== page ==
Not only is the megacity of Jakarta besieged by a confluence of modern ills – including pollution, overpopulation and soul-destroying traffic – it is also one of the fastest-sinking capitals in the world.
So when Indonesia’s president, Joko Widodo, known as Jokowi, this week suggested making somewhere else the capital, it did not come as a shock. Indeed, the idea of relocating the country’s administrative centre is almost as old as the republic itself – it was floated by Indonesia’s first president, Sukarno, in 1957 and has been brought up again by several presidents since.
If the plan goes ahead, Indonesia would join a long list of countries that have changed capitals, often building cities from scratch for the purpose, from Nigeria and Brazil to Myanmar and Australia. Egypt is currently building a new, as-yet-unnamed capital in the desert to replace Cairo.
But hardly anyone in Jakarta is convinced Jokowi’s plan is serious. “People have heard this before but it is just getting more frequent now, it’s now every two to five years,” said Elisa Sutanudjaja, director of the Rujak Centre for Urban Studies, with a laugh. “It’s just really distracting.”
After a cabinet meeting on Monday days after the city was hit by severe flooding, Indonesia’s planning minister, Bambang Brodjonegoro, said the president had decided to move the capital. However, he provided almost no detail, prompting the ire and derision of Jakarta’s urbanists.
“You don’t solve a problem by just moving it away,” Sutanudjaja said. “Jakarta is quite similar to Tokyo in the 1960s, with its land subsidence, flooding, natural disasters and overcrowding. If you really want to solve the problem then they should tackle it, not just move it.”
The president’s Instagram account on Tuesday posted a bird’s-eye view photograph of Jakarta’s hyper-urban sprawl and mused about whether the city could continue to shoulder the burden of being both Indonesia’s economic and administrative hub.
Malaysia, Brazil, South Korea and Kazakhstan have all successfully moved their capitals so why not Indonesia too, he asked, before soliciting suggestions from Instagram users as to where the next capital should be.
Power in the country has long been centred in Java, the most populated island in the world, and the logic of moving the capital is in part intended to fuel growth in Indonesia’s less developed east.
No specific site has been named but the city of Palangkaraya in Kalimantan, the Indonesian part of the island of Borneo, has been suggested.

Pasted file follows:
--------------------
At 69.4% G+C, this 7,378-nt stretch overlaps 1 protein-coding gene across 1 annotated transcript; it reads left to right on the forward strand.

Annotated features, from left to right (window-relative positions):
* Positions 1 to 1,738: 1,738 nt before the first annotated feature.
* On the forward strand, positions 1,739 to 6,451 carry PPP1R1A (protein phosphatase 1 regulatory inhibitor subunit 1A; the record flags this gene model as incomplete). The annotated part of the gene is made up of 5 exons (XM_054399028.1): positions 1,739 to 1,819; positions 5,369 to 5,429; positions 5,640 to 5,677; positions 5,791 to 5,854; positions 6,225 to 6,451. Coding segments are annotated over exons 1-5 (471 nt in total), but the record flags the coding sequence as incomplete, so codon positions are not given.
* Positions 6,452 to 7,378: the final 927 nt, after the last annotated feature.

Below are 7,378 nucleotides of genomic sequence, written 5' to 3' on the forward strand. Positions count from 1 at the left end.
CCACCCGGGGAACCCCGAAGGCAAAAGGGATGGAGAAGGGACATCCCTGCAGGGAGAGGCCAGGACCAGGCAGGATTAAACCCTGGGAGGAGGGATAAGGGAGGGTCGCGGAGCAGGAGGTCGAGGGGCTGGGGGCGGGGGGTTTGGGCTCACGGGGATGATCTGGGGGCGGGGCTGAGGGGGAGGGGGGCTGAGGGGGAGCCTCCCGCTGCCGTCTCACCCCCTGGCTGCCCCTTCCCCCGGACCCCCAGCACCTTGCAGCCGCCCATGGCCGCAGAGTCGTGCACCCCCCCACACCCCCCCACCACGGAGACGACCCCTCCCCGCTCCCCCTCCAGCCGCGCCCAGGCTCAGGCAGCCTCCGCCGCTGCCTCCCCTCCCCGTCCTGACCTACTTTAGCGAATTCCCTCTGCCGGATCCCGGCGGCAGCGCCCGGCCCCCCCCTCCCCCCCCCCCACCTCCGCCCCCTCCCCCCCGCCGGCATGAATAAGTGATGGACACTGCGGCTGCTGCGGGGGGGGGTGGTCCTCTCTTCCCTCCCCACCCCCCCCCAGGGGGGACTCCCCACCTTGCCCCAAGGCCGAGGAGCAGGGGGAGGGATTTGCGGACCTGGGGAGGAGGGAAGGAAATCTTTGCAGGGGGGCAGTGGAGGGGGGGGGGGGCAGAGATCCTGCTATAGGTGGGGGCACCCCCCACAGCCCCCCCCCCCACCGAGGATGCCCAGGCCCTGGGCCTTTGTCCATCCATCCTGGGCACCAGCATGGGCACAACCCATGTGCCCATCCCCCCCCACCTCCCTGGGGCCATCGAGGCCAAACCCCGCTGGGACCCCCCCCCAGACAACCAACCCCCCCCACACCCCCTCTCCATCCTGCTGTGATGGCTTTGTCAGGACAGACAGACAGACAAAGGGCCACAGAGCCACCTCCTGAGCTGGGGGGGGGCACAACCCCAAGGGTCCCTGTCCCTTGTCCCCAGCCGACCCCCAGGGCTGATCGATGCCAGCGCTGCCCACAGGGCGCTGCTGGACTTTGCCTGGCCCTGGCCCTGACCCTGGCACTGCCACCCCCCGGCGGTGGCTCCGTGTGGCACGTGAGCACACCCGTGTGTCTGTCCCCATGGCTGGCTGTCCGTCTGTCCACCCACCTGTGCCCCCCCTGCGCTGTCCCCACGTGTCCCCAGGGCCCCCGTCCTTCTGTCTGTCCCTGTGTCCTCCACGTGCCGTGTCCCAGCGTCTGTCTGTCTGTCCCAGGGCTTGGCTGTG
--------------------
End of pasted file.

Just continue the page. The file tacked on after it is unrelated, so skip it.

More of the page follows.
But Hendro Sangkoyo, co-founder of the School of Democratic Economics, responded with incredulity to that idea.
The same unfettered and inequitable development that has turned Jakarta into a “monster” of a city would destroy Kalimantan, he said, which has for decades suffered the negative consequences of the extractive industries of gold, coal, oil and gas, as well as logging and, more recently, palm oil cultivation.
“The whole idea to put the most important political processes in an area that is already in a centre of ecological crisis is absurd,” he said. “It’s like moving Canberra into the centre of Australia, right into the desert.”
After reading a document released by the planning ministry, Sangkoyo said the move was more about creating business opportunities for Indonesia’s oligarchy than building a more functional capital.
“There is no change in the spatial planning, there is no change in the doctrine,” he said. “It’s basically the same, and the worst kind of developmentalism. If they really want to do it, they should hold a referendum.”
Ben Bland, director of the Southeast Asia project at the Lowy Institute in Australia, said the scepticism that greeted the president’s suggestion had been accentuated by its peculiar timing.
The announcement came just weeks after a presidential election in which both candidates, the incumbent and his rival, Prabowo Subianto, have rather awkwardly claimed victory.
Before the official results are released in May, credible but unofficial quick counts suggest Jokowi has comfortably won a second term, but the dual claims have fuelled a mild undercurrent of political anxiety.
“I don’t think anyone is preparing to move their home just yet,” observes Bland. “The timing of the announcement looks a little fishy. It looks like an attempt by the president to reassert his authority after the election and amid this ongoing contestation by the Prabowo camp.”
Still, the fact that the idea has been tossed around for more than 60 years is testament to its logic – that Jakarta is busting at the seams, that there might be a better way.
But even with the city’s myriad of problems, Indonesians are unlikely to support a relocation of their capital without being presented with a clear, definitive way forward.
“For people to take the idea more seriously they would need to see concrete plans on where the new capital would be and how they are going to go about implementing this, given the difficulty of pulling off any huge infrastructure project anywhere in the world,” said Bland.
“Let alone somewhere like Indonesia with endemic corruption, problems with land acquisition and difficulties with long-term development planning.”